Labour reneges on right to roam

MINISTERS WILL this week water down Labour's long-standing commitment to give people the "right to roam" over wild countryside, threatening to provoke the biggest row in the party since the election, writes Geoffrey Lean.

The plans, to be announced tomorrow, will combine voluntary and legal measures to open up the countryside, but they will fall far short of the compulsory right of access that is one of Labour's oldest and more frequently repeated pledges.

More than 180 Labour MPs support a private member's bill from MP Gordon Prentice which would lay down a statutory right to roam, and the new plans are bound to stir widespread anger. They fly in the face of repeated pre-election promises by ministers - including Tony Blair - that "a Labour government will give people a right to roam".

The plans provide for legislation to establish a presumption of a right to roam over mountain, moorland, heath, downland and common land in England and Wales, but they stipulate that permission must be negotiated between landowners, ramblers and other interested parties in "regional access fora".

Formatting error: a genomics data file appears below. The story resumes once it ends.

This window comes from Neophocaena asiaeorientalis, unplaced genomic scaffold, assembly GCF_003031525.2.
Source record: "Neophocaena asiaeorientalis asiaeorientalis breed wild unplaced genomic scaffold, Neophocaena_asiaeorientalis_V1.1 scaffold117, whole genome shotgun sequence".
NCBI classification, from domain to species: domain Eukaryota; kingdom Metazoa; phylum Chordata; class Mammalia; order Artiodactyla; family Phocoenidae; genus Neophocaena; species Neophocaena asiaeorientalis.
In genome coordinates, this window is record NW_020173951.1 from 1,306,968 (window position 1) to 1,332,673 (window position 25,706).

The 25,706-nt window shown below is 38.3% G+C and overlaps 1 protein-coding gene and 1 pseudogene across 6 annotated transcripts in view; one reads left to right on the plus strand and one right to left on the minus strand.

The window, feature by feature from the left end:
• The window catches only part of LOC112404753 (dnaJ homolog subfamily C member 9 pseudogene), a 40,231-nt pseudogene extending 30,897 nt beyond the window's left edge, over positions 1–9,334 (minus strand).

If agreement cannot be reached in the fora, there will be a right of appeal to the new Countryside Agency, due to be set up in April. But many Labour MPs are unhappy because the new body is to be headed by Ewen Cameron, former president of the Country Landowners' Association.

The plans are a compromise between the Environment Minister, Michael Meacher, who has pressed for a full statutory right to roam, and Mr Blair, who has insisted on a voluntary approach since being lobbied by landowners after the election.

The Prime Minister blocked Mr Meacher's proposals for months, demanding that plans for legislation be dropped, until forced by backbench pressure to give way partially.